Polycystic kidney disease (PKD) is a genetic disease which causes the development of cysts in a patient’s kidneys. It originates from a gene defect in the patient’s deoxyribonucleic acid (DNA) passed on to them by their parent.
The cysts start off very small and grow over many years, even decades. With the most common autosomal-dominant version of the disease, a child of someone with the condition has a 50% chance of inheriting it themselves. Both men and women can develop the disease.
There is more than one type of PKD. The main type is aforementioned autosomal-dominant with faults in genes PKD1 or PKD2, but there is also an autosomal recessive version which is a much rarer disease and caused by an alteration in the gene PKHD1. Nevertheless, the latter is the most common genetic disease for children.
On the other hand, there is only one form of acquired cystic kidney disease (ACKD). The cause of ACKD is not fully known, and contrary to PKD, it tends to develop after a patient has had chronic kidney disease for some time – most commonly when they are undergoing renal dialysis to clean the blood (for example, in end stage renal disease). The cysts are created by the build-up of waste products and the deteriorating filtration in the kidneys.
Structures of the kidneys
The cysts in PKD can cause a kidney to grow to as much as three or four times the kidney’s original size, attaining the size of an apple or an orange. The cysts grow inside the kidney and can take it over, destroying the healthy tissue and reducing the kidney’s ability to function. Subsequently, the disease can trigger chronic kidney disease.
The situation is somewhat different for ACKD, as the affected kidneys tend to stay around their original size and occasionally become smaller. Still, it must be noted that in some instances uncommon macroscopic features hamper adequate differential diagnosis in the clinical setting.
An individual with PKD can exhibit a number of different symptoms. They may develop lumps on one or both sides of their abdomen due to the size of the kidneys. The disease can cause high blood pressure as well. Other symptoms can include blood in the urine as a result of the cysts that puncture in the kidney and patients can suffer from kidney stones. Pain is a factor too, usually from the cysts expanding its structure, but also a feeling of the stomach being full due to the larger than average size of their renal organs. The patient can also experience joint pain.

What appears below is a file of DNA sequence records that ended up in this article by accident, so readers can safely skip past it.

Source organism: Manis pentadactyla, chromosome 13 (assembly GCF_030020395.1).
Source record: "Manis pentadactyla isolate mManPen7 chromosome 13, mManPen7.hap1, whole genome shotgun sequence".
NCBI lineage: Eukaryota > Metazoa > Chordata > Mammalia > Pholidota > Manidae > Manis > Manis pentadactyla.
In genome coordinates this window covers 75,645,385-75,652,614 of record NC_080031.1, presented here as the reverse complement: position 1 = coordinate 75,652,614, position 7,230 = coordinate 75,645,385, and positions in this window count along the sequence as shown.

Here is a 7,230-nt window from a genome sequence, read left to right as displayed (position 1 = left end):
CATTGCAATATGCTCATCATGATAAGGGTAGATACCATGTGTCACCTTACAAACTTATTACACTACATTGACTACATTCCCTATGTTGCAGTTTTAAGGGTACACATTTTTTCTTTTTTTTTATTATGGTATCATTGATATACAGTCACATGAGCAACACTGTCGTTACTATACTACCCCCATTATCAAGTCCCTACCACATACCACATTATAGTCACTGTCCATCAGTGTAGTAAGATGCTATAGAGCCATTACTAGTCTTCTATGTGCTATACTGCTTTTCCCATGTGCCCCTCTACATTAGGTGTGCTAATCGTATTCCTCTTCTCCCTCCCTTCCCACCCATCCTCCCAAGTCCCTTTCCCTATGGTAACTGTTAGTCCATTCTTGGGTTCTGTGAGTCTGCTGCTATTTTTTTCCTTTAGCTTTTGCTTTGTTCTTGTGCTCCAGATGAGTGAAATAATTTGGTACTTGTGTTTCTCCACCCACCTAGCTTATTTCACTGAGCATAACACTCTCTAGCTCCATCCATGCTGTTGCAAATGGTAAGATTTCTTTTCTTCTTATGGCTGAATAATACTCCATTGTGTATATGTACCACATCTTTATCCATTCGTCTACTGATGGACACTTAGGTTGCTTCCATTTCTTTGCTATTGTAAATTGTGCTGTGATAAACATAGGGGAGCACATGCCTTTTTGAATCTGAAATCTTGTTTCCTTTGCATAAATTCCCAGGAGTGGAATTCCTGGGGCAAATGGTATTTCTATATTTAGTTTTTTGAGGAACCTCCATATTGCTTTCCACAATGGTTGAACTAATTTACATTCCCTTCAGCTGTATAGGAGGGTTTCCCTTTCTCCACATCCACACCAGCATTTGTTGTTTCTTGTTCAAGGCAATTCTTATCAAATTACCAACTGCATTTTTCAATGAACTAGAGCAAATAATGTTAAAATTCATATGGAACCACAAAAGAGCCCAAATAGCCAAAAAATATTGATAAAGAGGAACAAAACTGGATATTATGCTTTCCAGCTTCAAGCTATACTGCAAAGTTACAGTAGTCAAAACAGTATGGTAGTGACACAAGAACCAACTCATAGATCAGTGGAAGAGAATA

In comparison, ACKD does not show any major symptoms. The patient does not feel any pain from the developing disease or develop blood pressure. The main problem that may occur is when a cyst punctures, resulting in pain or blood in the urine.
How many develop the disease?
PKD is the fourth most common form of kidney failure in the USA. The most common form of PKD, autosomal dominant polycystic kidney disease, affects about 1 in 500 people in the US. The less common version of PKD, autosomal recessive polycystic kidney disease affects about 1 in 200,000 people.
With ACKD, only people who have reached the latter stages of kidney disease develop it. Around 7 – 22% of people prior to dialysis get it. Then about 44% develop it within 3 years of beginning dialysis. This rises to 79% for more than three years and reaches 90% for longer than eight years.
There is no treatment for PKD but the symptoms, such as high blood pressure and the kidney stones that can develop, can be treated. Recent breakthroughs in genetics have the potential to target the precise mechanisms of cyst formation and expansion, leading to novel therapies in PKD.
ACKD is fairly asymptomatic so there is usually no treatment for any particular symptoms. There is also no treatment for the condition itself. Mild bleeding episodes with pain that arise due to puncture of a cyst are usually treated with analgesics.
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Last Updated: Feb 26, 2019
Deborah holds a B.Sc. degree in Chemistry from the University of Birmingham and a Postgraduate Diploma in Journalism qualification from Cardiff University. She enjoys writing about the latest innovations. Previously she has worked as an editor of scientific patent information, an education journalist and in communications for innovative healthcare, pharmaceutical and technology organisations. She also loves books and has run a book group for several years. Her enjoyment of fiction extends to writing her own stories for pleasure.
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